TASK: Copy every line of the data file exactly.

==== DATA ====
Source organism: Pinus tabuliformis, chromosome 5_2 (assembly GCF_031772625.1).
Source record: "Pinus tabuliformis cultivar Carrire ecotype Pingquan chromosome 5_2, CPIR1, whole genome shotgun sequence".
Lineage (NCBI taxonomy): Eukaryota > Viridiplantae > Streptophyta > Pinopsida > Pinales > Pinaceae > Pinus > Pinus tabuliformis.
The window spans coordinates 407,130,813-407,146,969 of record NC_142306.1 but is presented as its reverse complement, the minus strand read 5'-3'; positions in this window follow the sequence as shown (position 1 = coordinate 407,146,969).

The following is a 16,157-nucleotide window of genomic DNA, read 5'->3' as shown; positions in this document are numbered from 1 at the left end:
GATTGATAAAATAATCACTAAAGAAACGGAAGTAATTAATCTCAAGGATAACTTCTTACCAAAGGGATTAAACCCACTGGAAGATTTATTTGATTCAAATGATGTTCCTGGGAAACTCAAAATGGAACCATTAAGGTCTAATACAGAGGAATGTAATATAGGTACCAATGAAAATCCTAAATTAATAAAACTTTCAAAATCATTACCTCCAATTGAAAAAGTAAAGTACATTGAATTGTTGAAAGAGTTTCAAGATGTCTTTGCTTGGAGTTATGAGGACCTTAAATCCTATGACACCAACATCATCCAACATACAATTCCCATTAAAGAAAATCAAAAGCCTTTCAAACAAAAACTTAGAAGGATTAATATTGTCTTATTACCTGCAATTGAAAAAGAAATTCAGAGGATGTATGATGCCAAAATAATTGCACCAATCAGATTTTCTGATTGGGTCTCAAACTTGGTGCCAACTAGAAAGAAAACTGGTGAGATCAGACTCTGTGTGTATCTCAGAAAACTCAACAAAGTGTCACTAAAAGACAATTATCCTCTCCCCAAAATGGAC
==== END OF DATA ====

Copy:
Source organism: Pinus tabuliformis, chromosome 5_2 (assembly GCF_031772625.1).
Source record: "Pinus tabuliformis cultivar Carrire ecotype Pingquan chromosome 5_2, CPIR1, whole genome shotgun sequence".
Lineage (NCBI taxonomy): Eukaryota > Viridiplantae > Streptophyta > Pinopsida > Pinales > Pinaceae > Pinus > Pinus tabuliformis.
The window spans coordinates 407,130,813-407,146,969 of record NC_142306.1 but is presented as its reverse complement, the minus strand read 5'-3'; positions in this window follow the sequence as shown (position 1 = coordinate 407,146,969).

The following is a 16,157-nucleotide window of genomic DNA, read 5'->3' as shown; positions in this document are numbered from 1 at the left end:
GATTGATAAAATAATCACTAAAGAAACGGAAGTAATTAATCTCAAGGATAACTTCTTACCAAAGGGATTAAACCCACTGGAAGATTTATTTGATTCAAATGATGTTCCTGGGAAACTCAAAATGGAACCATTAAGGTCTAATACAGAGGAATGTAATATAGGTACCAATGAAAATCCTAAATTAATAAAACTTTCAAAATCATTACCTCCAATTGAAAAAGTAAAGTACATTGAATTGTTGAAAGAGTTTCAAGATGTCTTTGCTTGGAGTTATGAGGACCTTAAATCCTATGACACCAACATCATCCAACATACAATTCCCATTAAAGAAAATCAAAAGCCTTTCAAACAAAAACTTAGAAGGATTAATATTGTCTTATTACCTGCAATTGAAAAAGAAATTCAGAGGATGTATGATGCCAAAATAATTGCACCAATCAGATTTTCTGATTGGGTCTCAAACTTGGTGCCAACTAGAAAGAAAACTGGTGAGATCAGACTCTGTGTGTATCTCAGAAAACTCAACAAAGTGTCACTAAAAGACAATTATCCTCTCCCCAAAATGGAC